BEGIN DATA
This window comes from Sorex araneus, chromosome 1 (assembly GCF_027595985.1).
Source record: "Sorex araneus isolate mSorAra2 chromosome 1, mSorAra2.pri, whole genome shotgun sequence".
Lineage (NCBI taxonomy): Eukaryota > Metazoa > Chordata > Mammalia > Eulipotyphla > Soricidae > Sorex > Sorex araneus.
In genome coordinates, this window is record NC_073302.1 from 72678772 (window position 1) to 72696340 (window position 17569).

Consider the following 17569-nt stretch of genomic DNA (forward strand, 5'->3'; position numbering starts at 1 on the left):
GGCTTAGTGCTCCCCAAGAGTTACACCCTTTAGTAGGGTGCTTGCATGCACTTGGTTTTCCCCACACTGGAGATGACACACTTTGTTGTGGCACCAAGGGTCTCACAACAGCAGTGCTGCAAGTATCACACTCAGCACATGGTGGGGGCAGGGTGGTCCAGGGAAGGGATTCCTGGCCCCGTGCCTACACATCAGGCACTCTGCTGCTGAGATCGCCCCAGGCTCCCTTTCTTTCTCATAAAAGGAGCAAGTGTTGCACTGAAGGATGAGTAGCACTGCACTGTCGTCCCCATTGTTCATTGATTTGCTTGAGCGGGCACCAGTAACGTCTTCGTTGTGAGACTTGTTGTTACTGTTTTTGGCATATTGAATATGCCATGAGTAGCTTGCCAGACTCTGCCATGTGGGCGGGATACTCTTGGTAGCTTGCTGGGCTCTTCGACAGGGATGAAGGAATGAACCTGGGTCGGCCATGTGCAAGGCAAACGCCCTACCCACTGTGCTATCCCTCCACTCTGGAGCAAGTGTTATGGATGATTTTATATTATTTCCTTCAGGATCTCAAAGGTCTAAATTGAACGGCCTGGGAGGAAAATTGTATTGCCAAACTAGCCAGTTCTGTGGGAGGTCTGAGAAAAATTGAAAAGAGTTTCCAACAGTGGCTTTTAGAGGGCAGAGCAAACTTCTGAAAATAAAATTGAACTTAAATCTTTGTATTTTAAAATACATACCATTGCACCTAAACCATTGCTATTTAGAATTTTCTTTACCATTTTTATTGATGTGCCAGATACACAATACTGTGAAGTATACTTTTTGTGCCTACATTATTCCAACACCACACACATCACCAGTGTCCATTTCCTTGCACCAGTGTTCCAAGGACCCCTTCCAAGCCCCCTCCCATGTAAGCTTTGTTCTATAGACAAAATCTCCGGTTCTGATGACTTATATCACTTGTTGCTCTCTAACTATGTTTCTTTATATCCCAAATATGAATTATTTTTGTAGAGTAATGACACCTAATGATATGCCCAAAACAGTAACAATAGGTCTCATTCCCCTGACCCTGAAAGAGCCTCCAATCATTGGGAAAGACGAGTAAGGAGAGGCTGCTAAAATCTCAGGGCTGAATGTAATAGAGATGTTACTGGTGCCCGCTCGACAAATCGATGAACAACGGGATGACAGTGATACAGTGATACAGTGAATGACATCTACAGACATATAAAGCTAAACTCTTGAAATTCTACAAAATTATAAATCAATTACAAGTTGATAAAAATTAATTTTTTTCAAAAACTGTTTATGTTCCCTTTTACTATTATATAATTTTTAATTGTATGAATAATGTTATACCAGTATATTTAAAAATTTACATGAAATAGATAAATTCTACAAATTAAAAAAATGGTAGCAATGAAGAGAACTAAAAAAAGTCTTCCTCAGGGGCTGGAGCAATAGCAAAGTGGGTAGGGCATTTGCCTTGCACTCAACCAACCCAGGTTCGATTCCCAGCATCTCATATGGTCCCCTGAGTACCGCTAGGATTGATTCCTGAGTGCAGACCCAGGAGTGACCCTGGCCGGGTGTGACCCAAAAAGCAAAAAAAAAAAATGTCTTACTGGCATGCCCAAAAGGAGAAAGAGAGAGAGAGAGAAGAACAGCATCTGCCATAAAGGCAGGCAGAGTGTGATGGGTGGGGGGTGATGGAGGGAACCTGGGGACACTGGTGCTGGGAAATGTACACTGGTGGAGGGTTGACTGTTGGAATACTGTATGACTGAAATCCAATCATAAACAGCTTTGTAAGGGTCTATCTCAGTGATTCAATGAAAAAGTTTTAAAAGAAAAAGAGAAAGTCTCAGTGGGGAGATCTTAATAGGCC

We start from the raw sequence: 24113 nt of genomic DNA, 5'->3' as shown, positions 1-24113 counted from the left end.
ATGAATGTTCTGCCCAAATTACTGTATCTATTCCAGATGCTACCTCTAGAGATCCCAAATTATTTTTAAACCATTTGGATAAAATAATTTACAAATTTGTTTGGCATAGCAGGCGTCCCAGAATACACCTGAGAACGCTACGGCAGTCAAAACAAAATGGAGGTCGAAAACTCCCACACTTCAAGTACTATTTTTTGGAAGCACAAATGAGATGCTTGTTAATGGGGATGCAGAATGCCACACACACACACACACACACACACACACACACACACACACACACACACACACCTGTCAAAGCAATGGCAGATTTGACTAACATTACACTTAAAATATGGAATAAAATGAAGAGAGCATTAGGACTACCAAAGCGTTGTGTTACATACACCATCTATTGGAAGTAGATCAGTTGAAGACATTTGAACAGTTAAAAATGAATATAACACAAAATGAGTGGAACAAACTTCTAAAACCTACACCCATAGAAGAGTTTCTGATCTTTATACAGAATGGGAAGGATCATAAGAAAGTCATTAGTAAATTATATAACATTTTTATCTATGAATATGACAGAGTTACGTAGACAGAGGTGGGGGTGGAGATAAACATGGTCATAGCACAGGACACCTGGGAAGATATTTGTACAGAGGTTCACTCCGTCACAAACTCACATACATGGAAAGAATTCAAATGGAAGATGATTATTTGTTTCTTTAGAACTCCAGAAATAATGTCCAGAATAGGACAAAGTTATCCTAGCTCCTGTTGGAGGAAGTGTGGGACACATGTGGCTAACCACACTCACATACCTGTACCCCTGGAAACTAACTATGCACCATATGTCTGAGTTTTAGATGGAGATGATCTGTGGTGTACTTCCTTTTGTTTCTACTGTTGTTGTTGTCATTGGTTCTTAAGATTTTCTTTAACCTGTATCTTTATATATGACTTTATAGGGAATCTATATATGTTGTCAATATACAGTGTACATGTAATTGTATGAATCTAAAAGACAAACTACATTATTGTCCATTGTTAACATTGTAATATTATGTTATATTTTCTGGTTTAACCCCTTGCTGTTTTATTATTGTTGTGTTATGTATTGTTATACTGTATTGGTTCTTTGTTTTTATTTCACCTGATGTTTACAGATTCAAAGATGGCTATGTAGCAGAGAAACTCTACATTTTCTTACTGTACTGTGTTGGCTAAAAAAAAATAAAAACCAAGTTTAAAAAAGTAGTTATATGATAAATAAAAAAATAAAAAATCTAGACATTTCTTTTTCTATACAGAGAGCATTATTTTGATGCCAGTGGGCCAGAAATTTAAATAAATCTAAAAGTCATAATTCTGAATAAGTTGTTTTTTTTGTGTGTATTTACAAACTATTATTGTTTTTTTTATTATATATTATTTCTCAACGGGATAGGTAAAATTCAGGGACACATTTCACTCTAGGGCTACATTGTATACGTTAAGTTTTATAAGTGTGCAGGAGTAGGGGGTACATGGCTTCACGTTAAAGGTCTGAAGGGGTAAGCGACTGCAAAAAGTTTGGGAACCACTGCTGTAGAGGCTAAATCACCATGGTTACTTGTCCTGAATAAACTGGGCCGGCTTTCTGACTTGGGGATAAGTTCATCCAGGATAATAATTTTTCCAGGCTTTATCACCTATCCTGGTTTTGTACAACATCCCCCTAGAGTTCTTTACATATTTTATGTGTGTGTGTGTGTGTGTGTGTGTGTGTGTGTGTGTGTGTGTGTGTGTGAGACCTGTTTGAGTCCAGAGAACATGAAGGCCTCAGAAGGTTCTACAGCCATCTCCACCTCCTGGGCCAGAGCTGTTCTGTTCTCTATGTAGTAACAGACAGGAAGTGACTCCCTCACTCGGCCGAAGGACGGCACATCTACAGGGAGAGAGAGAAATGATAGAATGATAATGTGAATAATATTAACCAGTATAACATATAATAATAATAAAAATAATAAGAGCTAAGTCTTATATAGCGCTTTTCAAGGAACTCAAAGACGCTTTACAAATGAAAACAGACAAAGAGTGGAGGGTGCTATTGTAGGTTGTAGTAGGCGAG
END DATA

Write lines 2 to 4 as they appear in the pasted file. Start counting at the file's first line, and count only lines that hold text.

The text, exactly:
Source record: "Sorex araneus isolate mSorAra2 chromosome 1, mSorAra2.pri, whole genome shotgun sequence".
Lineage (NCBI taxonomy): Eukaryota > Metazoa > Chordata > Mammalia > Eulipotyphla > Soricidae > Sorex > Sorex araneus.
In genome coordinates, this window is record NC_073302.1 from 72678772 (window position 1) to 72696340 (window position 17569).